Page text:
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if (x) func(0); else func(1); - Looks like an if statement to me... –  Roddy Dec 17 '10 at 22:08
+1: mostly true...you could use if (x) func(0); else func(1); of course. –  Jonathan Leffler Dec 17 '10 at 22:09
@Roddy Sigh. It depends what you mean by "replace". –  unquiet mind Dec 17 '10 at 22:09
Change it to const Foo y = func( x ? 0 : 1 ) and @Roddy's complaint disappears. (Although you could say that !x would be better than the conditional, so different values might improve the example.) –  Kristopher Johnson Dec 17 '10 at 22:10
@Roddy, Jonathan: Of course, if there are six other arguments to func and you're going to duplicate them in the if-else, it's pretty definitely clearer to use the conditional operator. –  Jefromi Dec 17 '10 at 22:13

Not exactly. You can always replace the reference (not re-seatable) with a pointer (re-seatable). So it's a matter of context.

E.g. you can write

int* pa;
if( b == 2 )
    pa = &x1;
    pa = &x2;
int& a = *pa;

No problemo, as someone once remarked to the Terminator.

And going all out for maximum "ugh what's that" effect,

int* pa;
switch( b == 2 )
case true:
    pa = &x1;  break;
    pa = &x2;
int& a = *pa;

But it's more clear with the conditional operator in this case. :-)

int& a = (b == 2? x1 : x2);

Cheers & hth.,

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that switch, I'm speechless... –  Nim Dec 17 '10 at 22:23
@Nim: well i wondered whether to also include table look-up variant and so on, but decided against, for brief-&-clear effect. :-) –  Cheers and hth. - Alf Dec 17 '10 at 22:28
Correct. Only thing that you forgot break before default:. –  Öö Tiib Dec 17 '10 at 22:31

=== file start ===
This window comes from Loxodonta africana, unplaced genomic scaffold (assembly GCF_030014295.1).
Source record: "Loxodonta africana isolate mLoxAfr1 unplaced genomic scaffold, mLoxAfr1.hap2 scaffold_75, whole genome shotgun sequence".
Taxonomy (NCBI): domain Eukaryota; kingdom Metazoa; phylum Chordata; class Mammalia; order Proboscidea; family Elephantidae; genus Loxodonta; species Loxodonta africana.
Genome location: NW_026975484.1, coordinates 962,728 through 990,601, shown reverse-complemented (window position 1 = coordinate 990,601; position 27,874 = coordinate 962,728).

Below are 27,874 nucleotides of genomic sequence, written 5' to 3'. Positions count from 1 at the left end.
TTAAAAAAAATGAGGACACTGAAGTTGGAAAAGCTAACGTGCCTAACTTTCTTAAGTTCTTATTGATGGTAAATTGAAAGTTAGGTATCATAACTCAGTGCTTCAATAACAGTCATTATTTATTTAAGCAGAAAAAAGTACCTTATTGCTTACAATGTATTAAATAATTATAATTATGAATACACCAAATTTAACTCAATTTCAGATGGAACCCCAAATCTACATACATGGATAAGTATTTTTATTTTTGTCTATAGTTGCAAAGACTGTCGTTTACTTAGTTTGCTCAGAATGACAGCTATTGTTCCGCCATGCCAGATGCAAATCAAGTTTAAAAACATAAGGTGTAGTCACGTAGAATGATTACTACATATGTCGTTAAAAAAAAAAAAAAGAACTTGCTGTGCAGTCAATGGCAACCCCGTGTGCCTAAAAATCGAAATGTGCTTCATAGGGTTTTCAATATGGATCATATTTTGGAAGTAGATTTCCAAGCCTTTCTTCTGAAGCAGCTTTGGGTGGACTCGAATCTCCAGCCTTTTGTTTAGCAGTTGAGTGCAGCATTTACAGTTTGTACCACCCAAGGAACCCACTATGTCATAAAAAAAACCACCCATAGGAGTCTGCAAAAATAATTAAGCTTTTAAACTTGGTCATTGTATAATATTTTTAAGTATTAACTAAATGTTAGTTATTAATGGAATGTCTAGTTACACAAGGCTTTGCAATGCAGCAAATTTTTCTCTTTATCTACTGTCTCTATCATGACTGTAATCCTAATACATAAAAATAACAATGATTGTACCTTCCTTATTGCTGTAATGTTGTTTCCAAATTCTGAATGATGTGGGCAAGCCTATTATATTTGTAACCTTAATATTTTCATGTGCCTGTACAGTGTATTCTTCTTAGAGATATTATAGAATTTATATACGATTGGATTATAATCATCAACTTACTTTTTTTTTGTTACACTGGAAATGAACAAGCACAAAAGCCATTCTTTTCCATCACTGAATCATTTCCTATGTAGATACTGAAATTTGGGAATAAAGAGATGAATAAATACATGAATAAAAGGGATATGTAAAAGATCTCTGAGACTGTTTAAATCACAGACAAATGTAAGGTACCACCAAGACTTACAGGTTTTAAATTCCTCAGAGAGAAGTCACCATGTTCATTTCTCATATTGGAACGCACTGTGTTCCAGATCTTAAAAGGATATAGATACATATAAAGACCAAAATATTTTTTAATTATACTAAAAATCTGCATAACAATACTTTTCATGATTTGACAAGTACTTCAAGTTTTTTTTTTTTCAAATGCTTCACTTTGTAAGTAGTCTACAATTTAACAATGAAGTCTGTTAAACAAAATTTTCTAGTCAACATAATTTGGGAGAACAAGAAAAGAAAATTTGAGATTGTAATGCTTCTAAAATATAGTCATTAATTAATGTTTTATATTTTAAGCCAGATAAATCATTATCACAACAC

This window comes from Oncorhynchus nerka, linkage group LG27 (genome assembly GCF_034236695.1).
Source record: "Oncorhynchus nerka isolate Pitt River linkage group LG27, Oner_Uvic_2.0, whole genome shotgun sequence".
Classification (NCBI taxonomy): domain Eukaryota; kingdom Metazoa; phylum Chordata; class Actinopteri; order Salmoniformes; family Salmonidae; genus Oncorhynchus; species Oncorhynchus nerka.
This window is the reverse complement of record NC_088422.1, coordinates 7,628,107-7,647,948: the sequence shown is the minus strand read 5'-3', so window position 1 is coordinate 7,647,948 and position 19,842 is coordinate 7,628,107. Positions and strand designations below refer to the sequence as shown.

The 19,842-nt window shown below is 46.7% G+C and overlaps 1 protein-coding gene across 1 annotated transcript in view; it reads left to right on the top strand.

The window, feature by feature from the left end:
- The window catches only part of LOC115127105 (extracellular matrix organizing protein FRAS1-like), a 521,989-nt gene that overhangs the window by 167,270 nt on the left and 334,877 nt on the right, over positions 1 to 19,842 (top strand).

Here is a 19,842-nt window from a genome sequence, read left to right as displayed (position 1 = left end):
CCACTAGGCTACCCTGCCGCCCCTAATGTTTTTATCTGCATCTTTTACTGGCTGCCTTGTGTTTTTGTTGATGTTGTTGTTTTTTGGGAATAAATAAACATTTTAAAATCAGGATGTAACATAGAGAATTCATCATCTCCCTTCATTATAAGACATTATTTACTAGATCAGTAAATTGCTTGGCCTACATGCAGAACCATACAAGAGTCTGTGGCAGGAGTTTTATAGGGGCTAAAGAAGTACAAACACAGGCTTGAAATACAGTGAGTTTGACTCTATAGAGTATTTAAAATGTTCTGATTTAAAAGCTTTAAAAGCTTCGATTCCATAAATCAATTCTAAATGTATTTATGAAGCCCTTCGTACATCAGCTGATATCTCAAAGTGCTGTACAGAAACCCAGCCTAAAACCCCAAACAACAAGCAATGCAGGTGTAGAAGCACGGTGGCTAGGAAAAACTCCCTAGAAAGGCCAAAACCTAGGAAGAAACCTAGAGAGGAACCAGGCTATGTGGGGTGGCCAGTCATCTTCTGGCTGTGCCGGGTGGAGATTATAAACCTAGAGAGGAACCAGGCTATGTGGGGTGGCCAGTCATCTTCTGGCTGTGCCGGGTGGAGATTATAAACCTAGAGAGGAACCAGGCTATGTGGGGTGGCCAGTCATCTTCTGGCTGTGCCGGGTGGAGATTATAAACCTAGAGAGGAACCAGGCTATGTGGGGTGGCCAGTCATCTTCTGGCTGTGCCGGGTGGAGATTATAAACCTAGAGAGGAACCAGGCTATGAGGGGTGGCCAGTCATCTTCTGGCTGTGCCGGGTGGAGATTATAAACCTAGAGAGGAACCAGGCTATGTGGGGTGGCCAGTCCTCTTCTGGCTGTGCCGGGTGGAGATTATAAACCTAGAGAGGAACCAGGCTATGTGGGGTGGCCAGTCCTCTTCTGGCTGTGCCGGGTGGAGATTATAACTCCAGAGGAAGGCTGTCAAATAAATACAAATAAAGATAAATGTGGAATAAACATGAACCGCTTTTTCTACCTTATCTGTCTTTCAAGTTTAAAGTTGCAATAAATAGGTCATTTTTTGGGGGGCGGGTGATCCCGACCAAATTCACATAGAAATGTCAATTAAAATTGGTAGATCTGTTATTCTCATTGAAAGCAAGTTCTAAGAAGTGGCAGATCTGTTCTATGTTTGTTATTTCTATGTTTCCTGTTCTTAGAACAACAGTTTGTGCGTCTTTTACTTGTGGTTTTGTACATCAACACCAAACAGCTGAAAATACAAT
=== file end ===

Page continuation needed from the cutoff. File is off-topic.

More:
@Öö Tiib: thanks! fixed. –  Cheers and hth. - Alf Dec 17 '10 at 22:38

You are going to have more problems than that

// works
ostream *o;
  o = &myfiles;
  o = &mystrings;

// stringstream* and fstream* -- incompatible!
ostream *o = x ? &myfiles : &mystrings;
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you know, a cast ain't so bad. –  Cheers and hth. - Alf Dec 17 '10 at 23:10

You are right.

In C++ there are conditional assignment situations where use of the if-else statement is impossible, since this language explicitly distinguishes between initialization and assignment.

Furthermore, the ternary operator can yield an lvalue, i.e. a value to which another value can be assigned.

Also, some compilers in some cases may generate different code for ternary vs conditional if-then. GCC, for example, performs better code optimization if ternary operator is used.

See also ?: ternary operator in C++.

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You can't use it directly, but you can always get around that restriction by turning your conditional into something that is evaluated as an expression...

int& initValue(int b, int& x1, int& x2){
    if (b==2)
        return x1;
    return x2;


int& a = initValue(b, x1, x2);

Of course, this may be overkill for ints.

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Beat me to the punch. :) –  Jesse Stimpson Dec 17 '10 at 23:00

It depends on your definition of replaceable. For example, within a single function call, I cannot replace the following conditional operator with an if-else.

int n1 = 10;
int n2 = 20;
const int& i = x > 0 ? n1 : n2;

However, with the addition of another function, I've effectively replaced the conditional operator with an if-else.

const int& get_i(double x)
  if(x > 0)
    return n1;
    return n2;

int main()
  const int& i = get_i(x);